5. Experience requires intuitions as well as concepts

Let us now apply the observations we have made about identity and difference and agreement and opposition to Kant's deeply held belief that to represent objects, we require sensible intuitions as well as concepts. Kant's treatment of this requirement is at least as peculiar as his treatment of identity. He articulates the requirement as early as the Introduction (A15=B29, A19=B33), indeed as early as the Preface in the B-edition (Bxxiii-iv), repeats it in the very first paragraphs of the Analytic of Concepts, and then asserts it over and over and over again through the Analytic. As he says, "without sensibility no objects would be given to us, ... thoughts without content are empty" (A51=B74). The trouble is, he never argues the point — not prior to the Appendix on the Amphiboly. He mounts an argument that we need concepts, of course, indeed very specific concepts, and he mounts an argument that we need the forms of intuition, that is, space and time. But he never mounts an argument that we need sensible intuitions, what he calls the matter of knowledge (A86=B118; A166=B207; A267=B323).

Kant does argue the point in other works, the discussion of incongruent counterparts being one example. But the closest we find to an argument in the Analytic prior to the Appendix are two obscure anticipations of the Appendix in the sections immediately preceding it. (The sections are the General Note to the Principles, which was added in the B-edition [B288], and the chapter on Phenomena and Noumena [A240=B299].) One might think that the argument that to have more than analytic truths, to know anything synthetic, we need, in addition to the two linked terms, some third element connecting them is a counter-example but it is not (B15-16; A89=B121; A151=B196). It does not argue that this third element has be sensible (Interestingly, Kant repeats this argument on the very last page before the Appendix begins [A259=B315].)

Most commentators focus on the drops of water argument. As an argument for the necessity of a sensible component in empirical representation, many have thought that it is decisive. In fact, it is not. All it claims is that spatial location plays a role in some judgments of identity. But spatial location is purely formal, something derived from the forms of intuition. If so, the drops of water example is no argument that we need the particular, contingent contents of sensible intuition. Fortunately, there is something better: the argument from agreement and opposition. Without particular sensible intuitions, Kant argues here, we could not represent opposition of forces, the opposition of pain and pleasure, etc., to ourselves. These observations seem to be decisive. One only wonders why did Kant not introduce them when he first made his claims about sensible intuitions much earlier.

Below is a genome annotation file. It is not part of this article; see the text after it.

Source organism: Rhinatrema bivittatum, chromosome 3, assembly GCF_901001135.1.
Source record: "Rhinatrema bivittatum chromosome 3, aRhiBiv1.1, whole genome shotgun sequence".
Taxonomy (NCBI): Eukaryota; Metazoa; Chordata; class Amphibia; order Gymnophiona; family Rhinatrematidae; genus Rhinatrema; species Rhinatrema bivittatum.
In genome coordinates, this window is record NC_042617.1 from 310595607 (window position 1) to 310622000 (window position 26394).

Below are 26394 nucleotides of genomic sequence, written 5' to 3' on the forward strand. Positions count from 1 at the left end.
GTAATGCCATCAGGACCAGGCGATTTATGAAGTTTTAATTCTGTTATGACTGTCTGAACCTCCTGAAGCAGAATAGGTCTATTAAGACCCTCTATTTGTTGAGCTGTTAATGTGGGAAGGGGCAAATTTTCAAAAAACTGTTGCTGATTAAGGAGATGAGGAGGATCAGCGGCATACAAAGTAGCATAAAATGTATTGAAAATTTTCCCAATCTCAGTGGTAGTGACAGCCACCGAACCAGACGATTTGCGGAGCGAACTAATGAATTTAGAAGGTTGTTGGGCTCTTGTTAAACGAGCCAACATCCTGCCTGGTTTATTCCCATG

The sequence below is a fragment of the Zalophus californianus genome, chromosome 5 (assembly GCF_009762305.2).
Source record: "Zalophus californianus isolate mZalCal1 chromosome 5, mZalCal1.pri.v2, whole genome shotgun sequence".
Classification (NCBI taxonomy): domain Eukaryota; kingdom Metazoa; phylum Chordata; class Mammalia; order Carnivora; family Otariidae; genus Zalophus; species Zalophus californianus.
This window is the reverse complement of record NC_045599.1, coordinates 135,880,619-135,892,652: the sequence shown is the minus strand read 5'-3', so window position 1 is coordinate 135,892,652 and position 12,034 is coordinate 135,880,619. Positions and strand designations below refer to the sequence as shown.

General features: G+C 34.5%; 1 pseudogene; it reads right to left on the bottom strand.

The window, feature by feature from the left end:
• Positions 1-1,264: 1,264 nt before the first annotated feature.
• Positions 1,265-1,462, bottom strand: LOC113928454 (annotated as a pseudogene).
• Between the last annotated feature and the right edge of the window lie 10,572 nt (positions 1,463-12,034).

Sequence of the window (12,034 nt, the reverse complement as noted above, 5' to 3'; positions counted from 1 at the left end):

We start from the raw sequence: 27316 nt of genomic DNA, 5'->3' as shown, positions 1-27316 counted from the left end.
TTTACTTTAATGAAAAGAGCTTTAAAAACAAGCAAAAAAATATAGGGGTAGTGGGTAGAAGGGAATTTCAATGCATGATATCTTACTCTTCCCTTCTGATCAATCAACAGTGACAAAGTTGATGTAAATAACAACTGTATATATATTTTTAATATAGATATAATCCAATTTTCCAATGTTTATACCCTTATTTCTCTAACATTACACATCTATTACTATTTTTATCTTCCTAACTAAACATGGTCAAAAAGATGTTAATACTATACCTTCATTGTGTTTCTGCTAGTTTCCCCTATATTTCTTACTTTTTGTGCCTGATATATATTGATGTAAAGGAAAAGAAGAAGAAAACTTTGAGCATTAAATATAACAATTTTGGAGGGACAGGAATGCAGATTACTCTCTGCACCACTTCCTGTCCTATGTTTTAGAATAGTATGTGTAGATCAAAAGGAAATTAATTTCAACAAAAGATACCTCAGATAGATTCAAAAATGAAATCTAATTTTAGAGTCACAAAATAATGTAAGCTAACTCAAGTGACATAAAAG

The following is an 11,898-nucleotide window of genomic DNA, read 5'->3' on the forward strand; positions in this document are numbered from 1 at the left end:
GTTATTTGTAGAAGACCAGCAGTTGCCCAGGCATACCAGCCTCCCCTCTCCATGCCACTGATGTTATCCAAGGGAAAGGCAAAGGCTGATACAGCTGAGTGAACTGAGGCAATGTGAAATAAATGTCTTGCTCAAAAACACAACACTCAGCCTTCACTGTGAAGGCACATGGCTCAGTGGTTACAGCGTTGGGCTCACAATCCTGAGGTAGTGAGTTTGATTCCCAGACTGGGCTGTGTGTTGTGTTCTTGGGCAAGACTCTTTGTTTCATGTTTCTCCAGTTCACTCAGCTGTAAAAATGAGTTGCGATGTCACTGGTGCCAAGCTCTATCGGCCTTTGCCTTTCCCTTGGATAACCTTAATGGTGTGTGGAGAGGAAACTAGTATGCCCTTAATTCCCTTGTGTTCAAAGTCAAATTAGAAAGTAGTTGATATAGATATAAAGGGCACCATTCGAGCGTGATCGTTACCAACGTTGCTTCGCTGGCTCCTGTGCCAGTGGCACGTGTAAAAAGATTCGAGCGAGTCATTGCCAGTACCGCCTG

To summarize, in this short paper we have attempted to lay out the structure of Kant's argument that Leibniz and Locke both commit an amphiboly of concepts of reflection, and we have tried to bring out some of the very great interest that argument has (even if Kant himself was not aware of it). In particular, Kant's attack on the amphiboly explicitly discusses the concept of numerical identity for the first time in the whole Analytic of the Critique of Pure Reason and it contains the first real arguments to be found in the Critique for Kant's claim that to represent objects we require sensible intuitions as well as concepts.


(1) There is a translation question here. Kant's word is 'Einerleiheit'. Kemp Smith translates it 'identity', Pluhar 'sameness'. Strictly speaking, Pluhar probably made the better choice. Since, however, Kant clearly has numerical identity in mind-four lines down he actually speaks of numerica identitas (A263=B319)-we will follow Kemp Smith.

(2) We owe the observation about how directly the concept of numerical identity is at work in the first Analogy to William Harper.

Some may want to suggest that the gap we identify is filled by the Schematism, in which the categorial concepts are interpreted temporally, and in particular by the concept of substance. About this we have two comments. First, we have just cited all the references, direct or by inference, to numerical identity in the Analytic of Principles. The only one from the Schematism is the one about "successive apprehension". Second, the concept of substance is more like what we would now call a stuff concept than a sortal concept. On this topic and others, we have benefited from discussions with Dr. Hilmar Lorenz.

(3) We owe the question of how much Kant's argument for sensible intuition actually proves to Lorne Falkenstein.


Brook, A. 1994. Kant and the Mind. New York: Cambridge University Press.

Kant, I. 1763. 'Attempt to Introduce the Concept of Negative Magnitudes into Philosophy'. In Walford, D. ed. Immanuel Kant: Theoretical Philosophy, 1755-1770. Cambridge: Cambridge University Press, pp. 203-241.

Kant, I. 1781/87. Critique of Pure Reason. Trans. Norman Kemp Smith as Immanuel Kant's Critique of Pure Reason. London: Macmillan Co. Ltd., 1963.